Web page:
Bouteflika urges Algerians to the polls, but what of the aging president himself?

By Laureen Fagan - 23 November 2017 at 5:05 am
Bouteflika urges Algerians to the polls, but what of the aging president himself?

Algerians head to the polls Thursday for local elections, and President Abdelaziz Bouteflika is encouraging the nation’s 23 million eligible voters to turn out in droves.

They’ll be choosing candidates for 48 provincial assemblies and more than 1,500 communities. Thousands of polling stations are ready, while some in nomadic regions began the process at mobile stations on Monday. The local elections are the main tool for civic development, Bouteflika said, and deserve citizen participation.

Yet while his attention is turned to this year’s contests, there’s been much speculation this week about whether the 80-year-old president will run for his fifth term in 2019. Farouq Qusantini, an attorney and advisor to Bouteflika who has known him 30 years, told Algerian news outlet TSA on Saturday that the president wants to run again.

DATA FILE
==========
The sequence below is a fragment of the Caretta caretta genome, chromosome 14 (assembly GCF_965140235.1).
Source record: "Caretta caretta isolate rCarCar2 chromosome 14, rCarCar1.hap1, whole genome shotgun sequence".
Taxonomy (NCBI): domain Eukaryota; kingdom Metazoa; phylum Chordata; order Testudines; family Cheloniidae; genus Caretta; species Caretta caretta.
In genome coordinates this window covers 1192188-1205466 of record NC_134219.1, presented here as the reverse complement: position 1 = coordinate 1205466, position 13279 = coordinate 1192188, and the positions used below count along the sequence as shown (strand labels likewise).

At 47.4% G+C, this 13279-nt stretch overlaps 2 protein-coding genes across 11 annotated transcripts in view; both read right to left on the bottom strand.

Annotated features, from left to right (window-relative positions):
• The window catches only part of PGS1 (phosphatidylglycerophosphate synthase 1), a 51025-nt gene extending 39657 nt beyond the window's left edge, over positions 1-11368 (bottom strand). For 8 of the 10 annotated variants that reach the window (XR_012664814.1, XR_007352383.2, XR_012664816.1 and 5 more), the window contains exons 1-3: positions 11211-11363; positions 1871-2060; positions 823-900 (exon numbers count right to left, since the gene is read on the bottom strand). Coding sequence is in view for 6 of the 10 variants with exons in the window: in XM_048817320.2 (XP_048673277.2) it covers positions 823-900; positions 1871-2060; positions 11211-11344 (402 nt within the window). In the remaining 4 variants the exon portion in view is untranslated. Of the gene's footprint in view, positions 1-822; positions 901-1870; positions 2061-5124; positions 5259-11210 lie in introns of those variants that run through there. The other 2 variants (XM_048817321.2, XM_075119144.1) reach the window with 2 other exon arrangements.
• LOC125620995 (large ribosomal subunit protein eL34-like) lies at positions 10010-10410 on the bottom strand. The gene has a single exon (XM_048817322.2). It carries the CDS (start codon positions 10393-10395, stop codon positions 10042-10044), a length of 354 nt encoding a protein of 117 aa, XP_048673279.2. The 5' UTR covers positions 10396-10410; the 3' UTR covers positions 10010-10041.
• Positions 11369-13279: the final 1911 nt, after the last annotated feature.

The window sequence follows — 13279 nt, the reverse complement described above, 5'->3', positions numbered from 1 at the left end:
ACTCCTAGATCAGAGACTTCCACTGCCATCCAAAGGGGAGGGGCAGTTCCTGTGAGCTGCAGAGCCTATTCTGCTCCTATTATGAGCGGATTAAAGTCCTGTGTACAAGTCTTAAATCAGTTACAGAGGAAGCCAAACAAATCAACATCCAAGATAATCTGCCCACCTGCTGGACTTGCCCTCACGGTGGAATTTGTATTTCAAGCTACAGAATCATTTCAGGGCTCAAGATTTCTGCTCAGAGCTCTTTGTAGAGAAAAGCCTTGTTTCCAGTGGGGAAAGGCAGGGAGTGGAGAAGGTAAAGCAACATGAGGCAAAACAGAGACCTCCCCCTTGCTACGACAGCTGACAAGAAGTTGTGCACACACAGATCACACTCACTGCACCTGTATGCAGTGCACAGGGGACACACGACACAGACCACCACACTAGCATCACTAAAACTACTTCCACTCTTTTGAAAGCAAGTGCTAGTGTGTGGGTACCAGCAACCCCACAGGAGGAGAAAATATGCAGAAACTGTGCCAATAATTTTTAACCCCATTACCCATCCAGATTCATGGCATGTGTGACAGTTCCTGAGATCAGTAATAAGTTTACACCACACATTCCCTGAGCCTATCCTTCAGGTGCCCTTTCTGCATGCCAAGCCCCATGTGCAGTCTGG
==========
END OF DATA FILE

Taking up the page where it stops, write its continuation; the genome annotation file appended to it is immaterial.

“Last week I met President Abdelaziz Bouteflika. We talked for an hour. This is the fourth time I have met him this year,” said Qusantini, a former head of Algeria’s commission on human rights. “He wants to remain at the service of his country and at his disposal until death.”

Yet the Algerian government quickly countered the report on state-run ENTV news. Bouteflika did not meet with Qusantini, they said, and the claims that he already intends to run again are “a fabrication.”

The National Liberation Front party has consistently said Bouteflika will stand for the 2019 elections unless circumstances intervene or he refuses to do so. The ailing president had a stroke in 2013 and is rarely seen in public, and – with the departure of President Robert Mugabe of Zimbabwe – is now one of Africa’s oldest leaders. He has been in office since 1999 and is the country’s longest running president since independence in 1962.

Image: Bouteflika 2017 file

Laureen Fagan

Laureen Fagan

Laureen is the editor of Africa Times

Laureen is a freelance journalist creating high-quality, informed content on international affairs, politics and technology. She has worked both in and out of newsrooms since 2000. She is a former paramedic with significant experience in community resilience and nonprofit community development initiatives, and maintains "a passion for action" on sustainability and climate change. She also is trained in conflict resolution and diversity, and has special interests in science and medical reporting, and culture and religion issues. Laureen received her MSJ from Northwestern University's Medill School of Journalism in the United States, and completed additional graduate study in theology at University of Notre Dame.

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